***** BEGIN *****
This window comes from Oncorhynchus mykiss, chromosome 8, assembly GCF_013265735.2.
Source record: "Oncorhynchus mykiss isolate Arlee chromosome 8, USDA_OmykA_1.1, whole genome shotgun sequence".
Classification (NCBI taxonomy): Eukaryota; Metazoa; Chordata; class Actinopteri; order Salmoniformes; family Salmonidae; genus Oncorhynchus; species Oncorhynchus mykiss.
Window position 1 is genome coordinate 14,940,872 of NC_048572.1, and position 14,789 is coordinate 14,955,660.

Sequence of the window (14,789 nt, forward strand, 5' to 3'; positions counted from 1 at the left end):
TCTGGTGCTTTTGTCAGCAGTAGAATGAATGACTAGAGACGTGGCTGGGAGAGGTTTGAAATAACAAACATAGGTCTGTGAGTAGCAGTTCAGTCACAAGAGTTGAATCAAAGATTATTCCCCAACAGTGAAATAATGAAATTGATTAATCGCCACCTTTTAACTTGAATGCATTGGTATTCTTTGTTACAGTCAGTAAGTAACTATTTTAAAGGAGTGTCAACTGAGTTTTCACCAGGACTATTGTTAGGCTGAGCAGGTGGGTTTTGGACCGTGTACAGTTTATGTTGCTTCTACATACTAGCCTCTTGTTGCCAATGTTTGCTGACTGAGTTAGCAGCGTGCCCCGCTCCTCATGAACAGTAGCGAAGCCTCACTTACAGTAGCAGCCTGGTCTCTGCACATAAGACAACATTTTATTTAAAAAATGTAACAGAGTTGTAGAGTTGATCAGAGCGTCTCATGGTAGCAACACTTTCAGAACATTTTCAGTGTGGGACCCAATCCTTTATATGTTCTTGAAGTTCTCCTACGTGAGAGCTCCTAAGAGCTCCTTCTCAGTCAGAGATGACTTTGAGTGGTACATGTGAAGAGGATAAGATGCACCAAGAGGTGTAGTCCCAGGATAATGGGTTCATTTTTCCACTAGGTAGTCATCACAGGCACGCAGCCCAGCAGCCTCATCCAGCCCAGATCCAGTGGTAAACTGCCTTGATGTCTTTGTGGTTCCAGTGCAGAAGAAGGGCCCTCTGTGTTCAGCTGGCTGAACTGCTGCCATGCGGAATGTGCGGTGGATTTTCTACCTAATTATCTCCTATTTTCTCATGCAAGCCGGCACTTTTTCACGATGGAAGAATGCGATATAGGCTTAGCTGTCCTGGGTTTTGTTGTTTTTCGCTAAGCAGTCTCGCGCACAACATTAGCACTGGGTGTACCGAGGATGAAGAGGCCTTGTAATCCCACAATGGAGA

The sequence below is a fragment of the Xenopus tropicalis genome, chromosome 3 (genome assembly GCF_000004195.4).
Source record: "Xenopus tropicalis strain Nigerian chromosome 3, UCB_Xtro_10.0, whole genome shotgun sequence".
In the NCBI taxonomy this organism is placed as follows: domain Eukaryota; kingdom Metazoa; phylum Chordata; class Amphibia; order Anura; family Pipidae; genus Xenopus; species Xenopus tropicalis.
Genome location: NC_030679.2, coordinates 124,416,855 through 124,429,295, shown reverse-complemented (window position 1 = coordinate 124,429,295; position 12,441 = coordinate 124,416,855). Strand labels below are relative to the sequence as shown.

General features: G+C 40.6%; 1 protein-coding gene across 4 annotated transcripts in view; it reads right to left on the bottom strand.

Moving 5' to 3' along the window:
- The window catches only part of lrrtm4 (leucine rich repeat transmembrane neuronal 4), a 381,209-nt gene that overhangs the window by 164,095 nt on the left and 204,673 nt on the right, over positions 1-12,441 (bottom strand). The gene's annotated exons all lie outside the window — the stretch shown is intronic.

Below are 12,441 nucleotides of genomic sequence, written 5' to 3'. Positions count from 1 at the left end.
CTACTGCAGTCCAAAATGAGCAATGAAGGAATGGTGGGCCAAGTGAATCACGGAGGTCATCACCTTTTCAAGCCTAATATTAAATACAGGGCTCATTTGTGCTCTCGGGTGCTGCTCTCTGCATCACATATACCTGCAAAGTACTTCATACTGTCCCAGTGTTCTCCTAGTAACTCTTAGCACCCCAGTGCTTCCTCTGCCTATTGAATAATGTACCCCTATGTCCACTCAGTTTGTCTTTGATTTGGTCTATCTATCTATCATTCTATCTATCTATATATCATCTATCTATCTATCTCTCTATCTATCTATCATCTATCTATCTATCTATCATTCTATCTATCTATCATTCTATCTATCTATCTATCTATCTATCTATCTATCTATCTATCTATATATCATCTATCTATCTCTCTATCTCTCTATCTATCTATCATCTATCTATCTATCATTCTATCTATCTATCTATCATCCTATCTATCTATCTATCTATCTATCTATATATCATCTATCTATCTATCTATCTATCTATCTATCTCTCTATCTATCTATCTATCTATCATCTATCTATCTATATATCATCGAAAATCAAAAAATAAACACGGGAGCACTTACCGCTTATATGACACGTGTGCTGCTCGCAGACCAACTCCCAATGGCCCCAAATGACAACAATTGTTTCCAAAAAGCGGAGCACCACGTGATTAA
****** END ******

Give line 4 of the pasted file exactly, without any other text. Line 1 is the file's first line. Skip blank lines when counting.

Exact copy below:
Window position 1 is genome coordinate 14,940,872 of NC_048572.1, and position 14,789 is coordinate 14,955,660.